Hallier, Ernst. Die sogenannte Darwin’sche Lehre und die Botanik. (“The so-called Darwinian doctrine and Botany”) Botanische Zeitung (7 Dec 1866), pp.381-3
(Article printed in issue of Dec 7)
Ernst Hallier was a German botanist and mycologist who had previously written on Darwin’s theory and its impact on taxonomy (“Darwin’s Lehre und die Specification” 1865). In this editorial piece (written in German, but with quotes from Matthew in English), he first remarks that that evolution was originally a German idea. He then quotes from a letter sent to him by Matthew (dated 6 Oct 1863) to show how Matthew deserved priority over Darwin:
”In my work “naval timber and arboriculture”, published 1. January 1831 by Longman et Co. London and Adam and Charles Black Edinburgh I fully brought out the theory of competative [sic] natural selection. This was about 30 years before Darwin brought out the same theory, which he, in his preface to the last edition of his work on the origin of species states as having anticipated him by many years and apologizes for his unintentioned blunder. The fact is that my work appeared before its time, when bigotry and prejudice were in the ascendant.” ….
Hallier then reproduces from the same letter a passage setting out what Matthew considered to be the key difference between his view and Darwin’s, regarding the relative importance of the creation versus the selection of natural variation. Matthew refers to letters exchanged between himself and Darwin on the question of the limits of natural selection to affect change (see also Matthew (1861b)). Unfortunately, it appears the originals of these letters have been lost:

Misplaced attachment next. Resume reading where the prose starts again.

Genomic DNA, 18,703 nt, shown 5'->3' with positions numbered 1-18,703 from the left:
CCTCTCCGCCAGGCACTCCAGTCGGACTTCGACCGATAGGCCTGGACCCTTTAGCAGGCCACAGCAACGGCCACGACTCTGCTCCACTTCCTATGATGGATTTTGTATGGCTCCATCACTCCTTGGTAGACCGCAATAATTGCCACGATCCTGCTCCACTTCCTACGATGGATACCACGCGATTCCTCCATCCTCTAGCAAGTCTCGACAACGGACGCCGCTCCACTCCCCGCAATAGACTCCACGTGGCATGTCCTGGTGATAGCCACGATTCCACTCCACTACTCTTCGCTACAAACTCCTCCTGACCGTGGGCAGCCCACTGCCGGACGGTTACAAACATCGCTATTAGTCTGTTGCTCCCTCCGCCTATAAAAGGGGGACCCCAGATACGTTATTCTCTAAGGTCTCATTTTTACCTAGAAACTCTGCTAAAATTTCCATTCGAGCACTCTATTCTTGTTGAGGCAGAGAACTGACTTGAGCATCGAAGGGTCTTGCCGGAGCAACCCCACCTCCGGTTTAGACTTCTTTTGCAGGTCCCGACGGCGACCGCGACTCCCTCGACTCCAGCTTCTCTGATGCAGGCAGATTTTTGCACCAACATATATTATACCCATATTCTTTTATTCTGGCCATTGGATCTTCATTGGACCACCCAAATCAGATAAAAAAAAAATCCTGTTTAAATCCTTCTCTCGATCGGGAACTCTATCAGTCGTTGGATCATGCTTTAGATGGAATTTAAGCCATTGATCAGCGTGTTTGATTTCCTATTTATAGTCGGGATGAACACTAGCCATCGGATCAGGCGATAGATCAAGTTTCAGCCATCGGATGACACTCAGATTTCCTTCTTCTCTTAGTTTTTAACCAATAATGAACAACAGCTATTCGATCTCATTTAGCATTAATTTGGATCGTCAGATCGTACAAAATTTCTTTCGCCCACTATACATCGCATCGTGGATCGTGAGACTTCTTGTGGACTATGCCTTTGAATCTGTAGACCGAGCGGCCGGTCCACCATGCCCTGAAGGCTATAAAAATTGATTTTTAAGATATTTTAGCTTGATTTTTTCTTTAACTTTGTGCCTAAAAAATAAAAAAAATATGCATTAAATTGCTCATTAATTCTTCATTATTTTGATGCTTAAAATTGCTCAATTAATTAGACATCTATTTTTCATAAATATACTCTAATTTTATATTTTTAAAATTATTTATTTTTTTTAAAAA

“I have since Darwin’s publication had some discussion with him by letter regarding the limits of this selection power of the strongest and best circumstance suited for reproduction which pervades the whole of organic life. He seems to ascribe all vito-natural phenomena to this — that it is a primary — creature power, while I regard it only as of a secondary directing influence. Creation must precede selection. Constructiveness is the great attribute of the Deity. There cannot be selection before there is a varied creation. The constructive power creates, the selecting scheme of nature only chooses from amongst the created. In the ancestial [sic] life backward of all existing species not a hair of a head has been touched by competative [sic] natural selection. It has only removed the less fitted to obtain room for the more fitted. The dual parentage or the more mixed contains the principle of variation. Of the higher animals and plants in the instinctive sexual attachment or attraction of each towards its own kind, we have at once the cause of variation and of the fixity of species. Here variation works round a centre — while circumstances remain unchanged — the species or family always attaining to a more fixed type, though never altogether reaching one entirely fixed. While when a destructive change of circumstances occurs and in consequence an unrestrained field of existence is opened, near connected families intermix and from the absence for a time of selection the vacuation power, subject to be acted on by circumstantial change, has full scope.”
Hallier’s piece then moves on to a consideration of the classification of plants and fungi in the context of evolution.